1.6 million long-term unemployed workers have lost emergency jobless benefits. These are families that can no longer pay the rent, feed the children, keep the car. Tell Congress it must act now; there is no excuse for this cruelty.
President Obama faces a skeptical people as he prepares his State of the Union address, most of whom are convinced the country is on the wrong track. He must show them once more he is on their side.
A "new populism" is stirring, as the Democratic wing of the Democratic Party begins to challenge Wall Street's domination of our politics. But rebuilding the middle class will require a fierce, independent popular mobilization.
Don't believe the hype. The 1,582-page budget deal may be a return to bipartisan compromise and "regular order," but it punts on addressing the vital needs of this country. It continues austerity, while starving vital investments.
The December jobs report may be an anomaly. But the trend is not. We need federal action on jobs. Those who believe the recovery has sufficient momentum on its own are betting on hope and a wish.
Senator Max Baucus wants to fast-track consideration of a trade authority bill (a bill that would force Congress to vote up or down any trade accord put before it without amendments), before he goes to be U.S. ambassador to China.
Newly elected populist Mayor Bill de Blasio took the stage in New York at his inaugural on January 1. He didn't trim his sails, announcing his intention to make redressing the "inequality crisis" his central mission. A new era begins.
The beltway has discovered populism. The president has declared inequality to be the defining challenge of our time. Already the Wall Street wing of the Democratic Party is raising alarms. Here's a quick look at the new populism
The economy is lousy. The budget deal won't help. What will get this economy moving? "Tax-and-spend Democrats" willing to invest in vital areas and pay for it with taxes on the rich and the big corporations.
The bipartisan budget deal is celebrating, largely for getting a deal. But on the economy, what benefits it has are erased by the failure to renew emergency jobless benefits. Washington continues to impede any recovery.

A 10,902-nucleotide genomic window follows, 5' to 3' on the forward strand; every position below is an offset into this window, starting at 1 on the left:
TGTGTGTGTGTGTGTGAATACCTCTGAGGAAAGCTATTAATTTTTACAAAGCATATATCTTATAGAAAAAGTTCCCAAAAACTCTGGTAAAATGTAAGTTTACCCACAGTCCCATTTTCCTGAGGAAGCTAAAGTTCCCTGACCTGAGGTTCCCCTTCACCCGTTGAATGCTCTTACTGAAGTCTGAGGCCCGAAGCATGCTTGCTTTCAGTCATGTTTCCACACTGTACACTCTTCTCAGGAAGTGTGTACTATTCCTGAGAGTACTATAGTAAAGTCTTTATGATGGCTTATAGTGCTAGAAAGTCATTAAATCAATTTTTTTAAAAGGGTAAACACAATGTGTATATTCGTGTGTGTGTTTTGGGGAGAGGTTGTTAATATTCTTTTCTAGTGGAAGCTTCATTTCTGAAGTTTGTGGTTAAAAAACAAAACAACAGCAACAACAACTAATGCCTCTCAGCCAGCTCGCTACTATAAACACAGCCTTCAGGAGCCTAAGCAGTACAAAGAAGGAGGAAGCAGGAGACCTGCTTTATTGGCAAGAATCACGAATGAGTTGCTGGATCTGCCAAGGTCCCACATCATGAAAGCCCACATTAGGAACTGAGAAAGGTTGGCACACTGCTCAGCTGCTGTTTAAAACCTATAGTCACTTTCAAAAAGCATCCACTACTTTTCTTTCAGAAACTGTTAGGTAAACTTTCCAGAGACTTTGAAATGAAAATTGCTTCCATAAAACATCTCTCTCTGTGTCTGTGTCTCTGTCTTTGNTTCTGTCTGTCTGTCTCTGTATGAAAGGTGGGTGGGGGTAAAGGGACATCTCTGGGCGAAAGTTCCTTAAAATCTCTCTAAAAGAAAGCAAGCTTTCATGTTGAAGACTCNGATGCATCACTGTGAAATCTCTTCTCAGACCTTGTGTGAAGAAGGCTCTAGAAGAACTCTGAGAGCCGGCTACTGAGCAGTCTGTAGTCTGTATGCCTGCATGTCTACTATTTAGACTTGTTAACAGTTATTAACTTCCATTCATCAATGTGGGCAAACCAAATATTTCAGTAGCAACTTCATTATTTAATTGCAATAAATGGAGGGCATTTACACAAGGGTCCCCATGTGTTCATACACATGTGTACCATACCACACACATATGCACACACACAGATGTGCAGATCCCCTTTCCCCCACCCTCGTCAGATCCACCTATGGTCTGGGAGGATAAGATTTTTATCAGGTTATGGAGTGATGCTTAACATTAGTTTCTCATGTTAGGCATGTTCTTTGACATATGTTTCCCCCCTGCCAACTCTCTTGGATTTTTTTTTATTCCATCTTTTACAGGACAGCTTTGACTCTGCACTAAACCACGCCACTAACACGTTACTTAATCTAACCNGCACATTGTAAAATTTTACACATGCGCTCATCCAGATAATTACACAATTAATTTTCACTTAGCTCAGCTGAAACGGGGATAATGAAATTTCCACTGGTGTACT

The budget deal announced yesterday in Washington offers temporary relief from budget crisis, hostage-taking, government shutdowns. But it does nothing to deal with the problems the country faces. And the reasons for that are clear.
The Bureau of Labor Statistic reports that the economy added 203,000 jobs in November, with the official unemployment rate declining to 7.0%. This is good news, but we still are a long way from an economy that has recovered from the fall.
President Obama declared inequality and an economy that is not working for working people the "defining challenge of our times." He offered an agenda for change and opened a debate that progressives should expand and pursue.
President Obama tells Americans the country is on the right track, but Americans aren't buying. The problem isn't the botched Obamacare launch. It is that the economy doesn't work for working people.
Bizarrely, Republicans are beginning to brag about sequestering America. Sequestration budgets cuts were designed to be repugnant. They fulfill that expectation. But Republican leaders argue that they "are working, and vow to sequester America.
It's back. A manufactured budget crisis. Failed negotiations. A threatened shutdown. And emerging from that nightmare, the continued horrors of mindless, meat-cleaver sequestration budget cuts. It is time to end the sequester horror show.
Beneath the Tea Party-generated gridlock in Washington, continued mass unemployment and growing inequality are confounding the old economic consensus. Heresies sounded in the temples of the old faith suggest the debate on reform has only begun.
The October jobs report by the Bureau of Labor Statistics showed an economy that is going nowhere. The jobs calamity continues with no relief in sight. Congressional budget negotiations must focus address the jobs crisis.